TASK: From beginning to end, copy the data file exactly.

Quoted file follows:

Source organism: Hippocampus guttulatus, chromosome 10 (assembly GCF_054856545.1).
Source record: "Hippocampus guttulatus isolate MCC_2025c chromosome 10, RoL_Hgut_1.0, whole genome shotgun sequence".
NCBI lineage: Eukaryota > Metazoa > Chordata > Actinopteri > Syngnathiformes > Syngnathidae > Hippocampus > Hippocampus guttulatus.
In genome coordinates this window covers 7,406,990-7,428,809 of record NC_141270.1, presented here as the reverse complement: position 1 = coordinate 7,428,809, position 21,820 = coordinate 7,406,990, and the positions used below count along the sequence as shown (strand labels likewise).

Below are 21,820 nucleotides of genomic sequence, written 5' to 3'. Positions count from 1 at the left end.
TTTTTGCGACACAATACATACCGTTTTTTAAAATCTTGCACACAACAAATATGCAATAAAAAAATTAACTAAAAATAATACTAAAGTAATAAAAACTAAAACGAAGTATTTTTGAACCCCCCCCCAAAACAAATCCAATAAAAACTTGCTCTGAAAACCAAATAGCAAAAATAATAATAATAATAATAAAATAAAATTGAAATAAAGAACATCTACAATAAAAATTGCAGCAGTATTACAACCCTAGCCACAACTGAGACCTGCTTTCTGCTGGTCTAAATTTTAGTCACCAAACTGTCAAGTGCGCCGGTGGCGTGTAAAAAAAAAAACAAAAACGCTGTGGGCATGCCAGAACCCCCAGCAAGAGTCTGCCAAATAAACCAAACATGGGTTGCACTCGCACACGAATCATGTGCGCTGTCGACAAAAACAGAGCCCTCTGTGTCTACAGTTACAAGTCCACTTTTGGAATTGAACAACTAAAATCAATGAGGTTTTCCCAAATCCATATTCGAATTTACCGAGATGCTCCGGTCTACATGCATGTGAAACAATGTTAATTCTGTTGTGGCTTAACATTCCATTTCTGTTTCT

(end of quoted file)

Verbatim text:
Source organism: Hippocampus guttulatus, chromosome 10 (assembly GCF_054856545.1).
Source record: "Hippocampus guttulatus isolate MCC_2025c chromosome 10, RoL_Hgut_1.0, whole genome shotgun sequence".
NCBI lineage: Eukaryota > Metazoa > Chordata > Actinopteri > Syngnathiformes > Syngnathidae > Hippocampus > Hippocampus guttulatus.
In genome coordinates this window covers 7,406,990-7,428,809 of record NC_141270.1, presented here as the reverse complement: position 1 = coordinate 7,428,809, position 21,820 = coordinate 7,406,990, and the positions used below count along the sequence as shown (strand labels likewise).

Below are 21,820 nucleotides of genomic sequence, written 5' to 3'. Positions count from 1 at the left end.
TTTTTGCGACACAATACATACCGTTTTTTAAAATCTTGCACACAACAAATATGCAATAAAAAAATTAACTAAAAATAATACTAAAGTAATAAAAACTAAAACGAAGTATTTTTGAACCCCCCCCCAAAACAAATCCAATAAAAACTTGCTCTGAAAACCAAATAGCAAAAATAATAATAATAATAATAAAATAAAATTGAAATAAAGAACATCTACAATAAAAATTGCAGCAGTATTACAACCCTAGCCACAACTGAGACCTGCTTTCTGCTGGTCTAAATTTTAGTCACCAAACTGTCAAGTGCGCCGGTGGCGTGTAAAAAAAAAAACAAAAACGCTGTGGGCATGCCAGAACCCCCAGCAAGAGTCTGCCAAATAAACCAAACATGGGTTGCACTCGCACACGAATCATGTGCGCTGTCGACAAAAACAGAGCCCTCTGTGTCTACAGTTACAAGTCCACTTTTGGAATTGAACAACTAAAATCAATGAGGTTTTCCCAAATCCATATTCGAATTTACCGAGATGCTCCGGTCTACATGCATGTGAAACAATGTTAATTCTGTTGTGGCTTAACATTCCATTTCTGTTTCT